God doesn't get any lines in the Book of Daniel, but he's the hidden Master, pulling all the strings, controlling every event in the story as it moves along. Though he's the secret Wizard of Oz behind the scenes, clicking the switches, God seems to hang back a little in this book. He's not exactly stopping by to eat a picnic lunch with Abraham. In fact, he doesn't have any direct speaking lines in the Book of Daniel at all.
But Daniel does get to see God. It turns out that God—or the appearance of God that Daniel is allowed to see—looks like an elderly man, or an "Ancient of Days." His clothing is "white as snow, and the hair of his head is like pure wool." As in other parts of the Bible, God is really into fire—his chariot is made of fire, the wheels are made of fire, and there's even a stream of fire—maybe representing the Holy Spirit that flows forth from God's presence.
The Book of Daniel doesn't give us a direct sound-bite from God, but it does say that Daniel saw God judge and destroy the arrogant, talking horn that symbolizes a future persecutor of the Jews: the Greek king Antiochus IV Epiphanes.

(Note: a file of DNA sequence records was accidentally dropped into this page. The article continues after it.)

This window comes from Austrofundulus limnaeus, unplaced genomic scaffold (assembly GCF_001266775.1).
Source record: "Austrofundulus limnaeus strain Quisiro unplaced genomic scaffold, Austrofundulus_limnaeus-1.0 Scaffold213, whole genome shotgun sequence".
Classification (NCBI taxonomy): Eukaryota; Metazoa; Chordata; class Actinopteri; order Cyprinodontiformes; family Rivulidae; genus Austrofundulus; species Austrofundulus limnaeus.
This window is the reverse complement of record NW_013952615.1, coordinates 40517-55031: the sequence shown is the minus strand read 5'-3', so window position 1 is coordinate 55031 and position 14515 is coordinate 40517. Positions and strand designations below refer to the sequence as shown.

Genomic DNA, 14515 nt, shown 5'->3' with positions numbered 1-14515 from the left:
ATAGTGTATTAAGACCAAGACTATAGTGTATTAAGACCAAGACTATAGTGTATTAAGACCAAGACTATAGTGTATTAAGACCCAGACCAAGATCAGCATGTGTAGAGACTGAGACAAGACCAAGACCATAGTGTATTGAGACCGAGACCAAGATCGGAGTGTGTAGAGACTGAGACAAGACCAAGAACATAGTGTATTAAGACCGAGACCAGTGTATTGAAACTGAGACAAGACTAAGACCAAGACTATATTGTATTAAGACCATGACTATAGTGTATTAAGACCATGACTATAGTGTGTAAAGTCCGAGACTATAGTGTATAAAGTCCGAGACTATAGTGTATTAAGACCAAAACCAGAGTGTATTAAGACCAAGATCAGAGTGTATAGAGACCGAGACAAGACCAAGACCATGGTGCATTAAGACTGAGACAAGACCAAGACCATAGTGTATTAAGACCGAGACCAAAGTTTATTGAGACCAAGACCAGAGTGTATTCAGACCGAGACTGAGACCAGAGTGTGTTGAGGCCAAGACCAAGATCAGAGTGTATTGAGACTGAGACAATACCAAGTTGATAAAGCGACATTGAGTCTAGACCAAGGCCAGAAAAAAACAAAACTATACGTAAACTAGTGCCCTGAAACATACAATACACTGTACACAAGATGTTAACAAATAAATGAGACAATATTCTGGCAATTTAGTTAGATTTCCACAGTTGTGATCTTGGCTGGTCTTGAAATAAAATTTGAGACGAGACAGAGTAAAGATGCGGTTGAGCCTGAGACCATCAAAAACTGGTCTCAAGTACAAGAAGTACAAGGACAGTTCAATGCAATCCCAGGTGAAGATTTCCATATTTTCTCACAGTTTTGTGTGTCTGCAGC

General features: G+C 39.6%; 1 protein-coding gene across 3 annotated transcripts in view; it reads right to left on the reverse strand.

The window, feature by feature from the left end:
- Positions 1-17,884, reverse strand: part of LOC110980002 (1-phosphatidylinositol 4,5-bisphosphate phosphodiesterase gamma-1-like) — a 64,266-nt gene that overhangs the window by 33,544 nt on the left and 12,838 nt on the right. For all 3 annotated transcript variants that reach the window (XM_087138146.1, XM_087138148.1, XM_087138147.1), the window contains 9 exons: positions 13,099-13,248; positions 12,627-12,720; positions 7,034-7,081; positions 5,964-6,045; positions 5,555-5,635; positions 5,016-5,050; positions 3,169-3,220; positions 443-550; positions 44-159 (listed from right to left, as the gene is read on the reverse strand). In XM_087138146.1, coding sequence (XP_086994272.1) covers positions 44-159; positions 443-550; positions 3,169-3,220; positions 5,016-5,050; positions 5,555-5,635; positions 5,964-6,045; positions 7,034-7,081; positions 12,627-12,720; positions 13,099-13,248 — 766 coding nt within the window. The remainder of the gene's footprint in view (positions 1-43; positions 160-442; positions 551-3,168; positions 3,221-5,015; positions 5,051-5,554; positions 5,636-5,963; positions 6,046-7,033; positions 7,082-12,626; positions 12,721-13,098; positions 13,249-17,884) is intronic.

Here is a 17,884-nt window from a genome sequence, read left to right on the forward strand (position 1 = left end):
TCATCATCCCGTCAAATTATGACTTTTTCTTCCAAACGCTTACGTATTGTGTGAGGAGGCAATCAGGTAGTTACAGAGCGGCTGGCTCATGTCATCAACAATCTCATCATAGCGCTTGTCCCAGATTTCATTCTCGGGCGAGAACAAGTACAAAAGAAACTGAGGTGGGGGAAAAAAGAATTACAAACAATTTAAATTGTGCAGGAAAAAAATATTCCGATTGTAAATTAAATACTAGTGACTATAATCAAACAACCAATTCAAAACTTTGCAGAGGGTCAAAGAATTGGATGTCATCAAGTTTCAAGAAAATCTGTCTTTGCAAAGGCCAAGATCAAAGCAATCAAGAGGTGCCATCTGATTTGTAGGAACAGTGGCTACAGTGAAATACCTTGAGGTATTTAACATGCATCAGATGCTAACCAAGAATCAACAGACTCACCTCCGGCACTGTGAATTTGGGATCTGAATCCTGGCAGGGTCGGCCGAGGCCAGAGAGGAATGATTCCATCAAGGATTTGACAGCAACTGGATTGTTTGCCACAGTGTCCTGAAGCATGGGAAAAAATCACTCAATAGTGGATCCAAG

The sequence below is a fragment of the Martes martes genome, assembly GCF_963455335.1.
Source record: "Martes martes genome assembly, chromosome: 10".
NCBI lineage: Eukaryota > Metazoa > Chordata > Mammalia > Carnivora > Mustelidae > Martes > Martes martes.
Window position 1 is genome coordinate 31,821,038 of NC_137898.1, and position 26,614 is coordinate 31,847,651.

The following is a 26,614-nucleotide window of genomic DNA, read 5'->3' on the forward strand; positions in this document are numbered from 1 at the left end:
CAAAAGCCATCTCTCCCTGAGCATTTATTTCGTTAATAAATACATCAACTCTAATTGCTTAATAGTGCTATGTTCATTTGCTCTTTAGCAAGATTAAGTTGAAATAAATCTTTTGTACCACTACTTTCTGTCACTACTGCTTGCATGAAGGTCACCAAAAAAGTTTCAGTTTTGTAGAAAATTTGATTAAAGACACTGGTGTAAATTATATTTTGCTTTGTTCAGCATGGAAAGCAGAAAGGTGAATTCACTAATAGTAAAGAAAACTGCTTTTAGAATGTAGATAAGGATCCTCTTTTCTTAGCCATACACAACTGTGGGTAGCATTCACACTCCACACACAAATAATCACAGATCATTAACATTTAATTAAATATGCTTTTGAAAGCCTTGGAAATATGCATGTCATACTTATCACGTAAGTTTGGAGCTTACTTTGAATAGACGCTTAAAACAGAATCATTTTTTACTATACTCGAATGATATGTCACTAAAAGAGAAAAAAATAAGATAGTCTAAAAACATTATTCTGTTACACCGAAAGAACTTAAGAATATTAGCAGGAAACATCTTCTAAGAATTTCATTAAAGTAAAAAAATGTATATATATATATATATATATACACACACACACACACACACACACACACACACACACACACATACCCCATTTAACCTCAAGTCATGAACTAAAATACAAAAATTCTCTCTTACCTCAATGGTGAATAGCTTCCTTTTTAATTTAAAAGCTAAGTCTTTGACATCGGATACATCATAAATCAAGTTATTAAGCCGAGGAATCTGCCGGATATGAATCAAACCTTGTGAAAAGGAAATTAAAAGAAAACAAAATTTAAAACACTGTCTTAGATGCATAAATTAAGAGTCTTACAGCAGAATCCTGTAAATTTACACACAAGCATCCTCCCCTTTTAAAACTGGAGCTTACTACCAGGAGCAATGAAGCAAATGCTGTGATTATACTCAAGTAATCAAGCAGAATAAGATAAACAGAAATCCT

Commentators like Jack Miles—an ex-Jesuit who wrote a Pulitzer Prize-winning biography of God—see God as seeming kind of tired or shy or something in this book. He's hanging back, just waiting to see what happens. But considering that he's in control of history, he probably already knows what's going to happen. So, hey, cut God some slack, Jack Miles. Can't God just chill out sometimes and let Gabriel and Michael do all the cosmic warring?
Overall, a big part of Daniel's message is that God's kingdom lasts forever, and all the other ones are bound to fall apart. You see that reflected in the dreams he needs to interpret, and in the far-out visions he has.